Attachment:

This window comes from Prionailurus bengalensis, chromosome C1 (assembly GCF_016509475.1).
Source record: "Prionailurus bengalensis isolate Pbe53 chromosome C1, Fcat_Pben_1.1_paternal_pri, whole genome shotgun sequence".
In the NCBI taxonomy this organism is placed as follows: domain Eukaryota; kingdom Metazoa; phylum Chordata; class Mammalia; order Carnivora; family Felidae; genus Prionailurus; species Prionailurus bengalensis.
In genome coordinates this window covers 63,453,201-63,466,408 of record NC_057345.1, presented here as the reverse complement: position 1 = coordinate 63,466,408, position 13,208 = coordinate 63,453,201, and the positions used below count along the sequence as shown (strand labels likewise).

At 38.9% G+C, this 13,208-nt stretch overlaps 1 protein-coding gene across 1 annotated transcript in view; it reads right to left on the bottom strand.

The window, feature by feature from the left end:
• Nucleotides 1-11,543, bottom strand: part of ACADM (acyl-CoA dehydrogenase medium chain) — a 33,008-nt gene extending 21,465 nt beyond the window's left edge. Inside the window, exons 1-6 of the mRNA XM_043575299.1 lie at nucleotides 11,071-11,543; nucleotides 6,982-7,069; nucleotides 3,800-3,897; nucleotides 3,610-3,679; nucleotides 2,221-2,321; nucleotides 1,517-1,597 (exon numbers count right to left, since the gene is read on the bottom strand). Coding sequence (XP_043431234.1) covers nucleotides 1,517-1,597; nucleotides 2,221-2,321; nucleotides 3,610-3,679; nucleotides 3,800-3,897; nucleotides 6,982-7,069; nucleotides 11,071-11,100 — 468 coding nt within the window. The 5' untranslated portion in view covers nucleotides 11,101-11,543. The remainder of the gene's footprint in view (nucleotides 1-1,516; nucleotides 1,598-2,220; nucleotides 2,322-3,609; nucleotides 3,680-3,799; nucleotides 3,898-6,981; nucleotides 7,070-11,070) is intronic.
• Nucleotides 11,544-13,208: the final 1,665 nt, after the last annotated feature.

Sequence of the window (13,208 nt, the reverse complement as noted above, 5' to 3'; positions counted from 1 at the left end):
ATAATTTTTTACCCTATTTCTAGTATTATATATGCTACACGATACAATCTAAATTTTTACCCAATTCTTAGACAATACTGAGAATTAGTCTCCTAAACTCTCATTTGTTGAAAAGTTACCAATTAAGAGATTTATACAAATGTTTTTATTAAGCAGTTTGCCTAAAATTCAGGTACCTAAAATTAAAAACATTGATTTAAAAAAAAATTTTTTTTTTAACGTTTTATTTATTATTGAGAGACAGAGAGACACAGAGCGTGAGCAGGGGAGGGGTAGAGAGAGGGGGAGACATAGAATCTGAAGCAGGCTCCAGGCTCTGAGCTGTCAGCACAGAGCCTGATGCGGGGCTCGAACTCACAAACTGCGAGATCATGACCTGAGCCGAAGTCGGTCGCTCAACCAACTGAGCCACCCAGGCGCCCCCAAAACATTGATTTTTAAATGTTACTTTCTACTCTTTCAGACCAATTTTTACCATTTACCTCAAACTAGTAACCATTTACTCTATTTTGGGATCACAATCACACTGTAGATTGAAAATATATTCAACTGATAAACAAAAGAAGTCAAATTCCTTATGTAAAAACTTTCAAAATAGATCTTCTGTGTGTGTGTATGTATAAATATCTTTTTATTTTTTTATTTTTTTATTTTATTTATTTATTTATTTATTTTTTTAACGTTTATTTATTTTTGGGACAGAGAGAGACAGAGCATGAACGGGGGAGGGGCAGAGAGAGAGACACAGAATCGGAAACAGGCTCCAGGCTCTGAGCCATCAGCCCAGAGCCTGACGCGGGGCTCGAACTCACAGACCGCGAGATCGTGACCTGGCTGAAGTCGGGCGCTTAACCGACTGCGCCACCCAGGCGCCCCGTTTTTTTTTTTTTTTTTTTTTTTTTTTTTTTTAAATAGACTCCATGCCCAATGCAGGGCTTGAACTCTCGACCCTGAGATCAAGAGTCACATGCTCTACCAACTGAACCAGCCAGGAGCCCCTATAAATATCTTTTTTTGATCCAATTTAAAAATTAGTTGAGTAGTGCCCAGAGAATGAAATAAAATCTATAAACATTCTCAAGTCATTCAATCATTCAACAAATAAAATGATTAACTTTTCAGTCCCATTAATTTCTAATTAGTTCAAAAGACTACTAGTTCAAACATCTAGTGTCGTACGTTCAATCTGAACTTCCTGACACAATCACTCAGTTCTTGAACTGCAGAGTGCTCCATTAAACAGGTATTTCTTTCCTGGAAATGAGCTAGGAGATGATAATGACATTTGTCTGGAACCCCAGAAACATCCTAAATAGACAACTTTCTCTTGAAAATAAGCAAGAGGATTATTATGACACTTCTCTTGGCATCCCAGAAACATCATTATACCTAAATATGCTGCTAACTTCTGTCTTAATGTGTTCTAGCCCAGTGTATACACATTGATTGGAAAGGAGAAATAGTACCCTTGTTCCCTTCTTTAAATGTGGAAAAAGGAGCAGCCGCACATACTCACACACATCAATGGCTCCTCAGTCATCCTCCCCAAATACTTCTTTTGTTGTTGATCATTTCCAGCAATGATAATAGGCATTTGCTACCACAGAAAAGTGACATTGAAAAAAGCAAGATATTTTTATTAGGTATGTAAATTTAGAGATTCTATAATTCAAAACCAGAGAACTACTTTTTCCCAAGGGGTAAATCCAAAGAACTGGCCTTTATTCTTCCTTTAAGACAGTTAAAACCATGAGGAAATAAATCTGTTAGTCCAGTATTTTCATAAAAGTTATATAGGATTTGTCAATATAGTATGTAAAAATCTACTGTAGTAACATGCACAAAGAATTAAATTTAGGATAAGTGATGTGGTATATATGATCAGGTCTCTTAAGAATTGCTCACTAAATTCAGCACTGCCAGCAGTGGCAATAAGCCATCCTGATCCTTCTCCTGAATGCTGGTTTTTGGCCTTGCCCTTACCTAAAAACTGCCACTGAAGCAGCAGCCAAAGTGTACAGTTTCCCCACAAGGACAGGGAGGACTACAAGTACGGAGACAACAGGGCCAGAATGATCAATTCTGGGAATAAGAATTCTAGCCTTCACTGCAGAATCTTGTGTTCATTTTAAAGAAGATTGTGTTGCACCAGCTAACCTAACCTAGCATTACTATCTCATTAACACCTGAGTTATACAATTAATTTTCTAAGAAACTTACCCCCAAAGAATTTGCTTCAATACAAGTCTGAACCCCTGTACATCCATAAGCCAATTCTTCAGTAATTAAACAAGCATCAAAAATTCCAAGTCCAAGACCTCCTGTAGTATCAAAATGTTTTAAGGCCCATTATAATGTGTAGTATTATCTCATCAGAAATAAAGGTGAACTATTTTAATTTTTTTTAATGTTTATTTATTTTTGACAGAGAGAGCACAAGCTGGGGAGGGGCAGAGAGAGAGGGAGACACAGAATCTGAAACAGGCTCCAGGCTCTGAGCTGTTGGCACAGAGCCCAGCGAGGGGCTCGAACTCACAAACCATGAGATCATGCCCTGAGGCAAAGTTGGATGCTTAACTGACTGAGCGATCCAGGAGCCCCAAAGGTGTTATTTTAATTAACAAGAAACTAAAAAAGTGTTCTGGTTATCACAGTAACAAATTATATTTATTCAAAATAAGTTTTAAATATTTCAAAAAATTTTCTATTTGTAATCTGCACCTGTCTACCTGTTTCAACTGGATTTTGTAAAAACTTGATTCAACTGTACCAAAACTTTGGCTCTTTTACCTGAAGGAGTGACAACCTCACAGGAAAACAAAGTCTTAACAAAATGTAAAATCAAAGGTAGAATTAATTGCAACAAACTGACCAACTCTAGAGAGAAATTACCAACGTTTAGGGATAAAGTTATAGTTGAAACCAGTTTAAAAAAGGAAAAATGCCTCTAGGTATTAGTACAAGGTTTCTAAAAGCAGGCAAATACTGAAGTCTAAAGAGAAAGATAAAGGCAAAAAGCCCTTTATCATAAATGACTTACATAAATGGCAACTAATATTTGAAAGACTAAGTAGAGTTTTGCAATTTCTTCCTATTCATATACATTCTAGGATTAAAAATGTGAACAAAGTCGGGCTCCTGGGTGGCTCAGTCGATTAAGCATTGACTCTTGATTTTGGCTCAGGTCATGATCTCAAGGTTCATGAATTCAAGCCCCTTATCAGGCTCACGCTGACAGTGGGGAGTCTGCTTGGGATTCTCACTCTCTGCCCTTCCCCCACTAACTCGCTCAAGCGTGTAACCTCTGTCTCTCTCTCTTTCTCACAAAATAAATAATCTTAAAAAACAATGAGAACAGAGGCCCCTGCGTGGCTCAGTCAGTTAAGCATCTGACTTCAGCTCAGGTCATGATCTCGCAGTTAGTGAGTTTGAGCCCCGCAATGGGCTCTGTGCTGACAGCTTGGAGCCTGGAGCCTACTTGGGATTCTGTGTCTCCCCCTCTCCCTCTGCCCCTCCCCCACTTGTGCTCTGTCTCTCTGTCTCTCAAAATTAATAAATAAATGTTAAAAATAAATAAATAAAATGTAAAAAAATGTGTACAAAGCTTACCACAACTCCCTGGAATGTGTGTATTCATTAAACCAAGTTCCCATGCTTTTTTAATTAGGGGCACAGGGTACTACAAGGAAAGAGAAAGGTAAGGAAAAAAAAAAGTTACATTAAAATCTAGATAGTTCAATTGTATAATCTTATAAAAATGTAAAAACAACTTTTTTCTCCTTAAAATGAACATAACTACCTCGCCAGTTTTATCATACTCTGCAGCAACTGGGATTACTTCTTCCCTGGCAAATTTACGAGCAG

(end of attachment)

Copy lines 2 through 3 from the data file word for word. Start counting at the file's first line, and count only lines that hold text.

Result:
Source record: "Prionailurus bengalensis isolate Pbe53 chromosome C1, Fcat_Pben_1.1_paternal_pri, whole genome shotgun sequence".
In the NCBI taxonomy this organism is placed as follows: domain Eukaryota; kingdom Metazoa; phylum Chordata; class Mammalia; order Carnivora; family Felidae; genus Prionailurus; species Prionailurus bengalensis.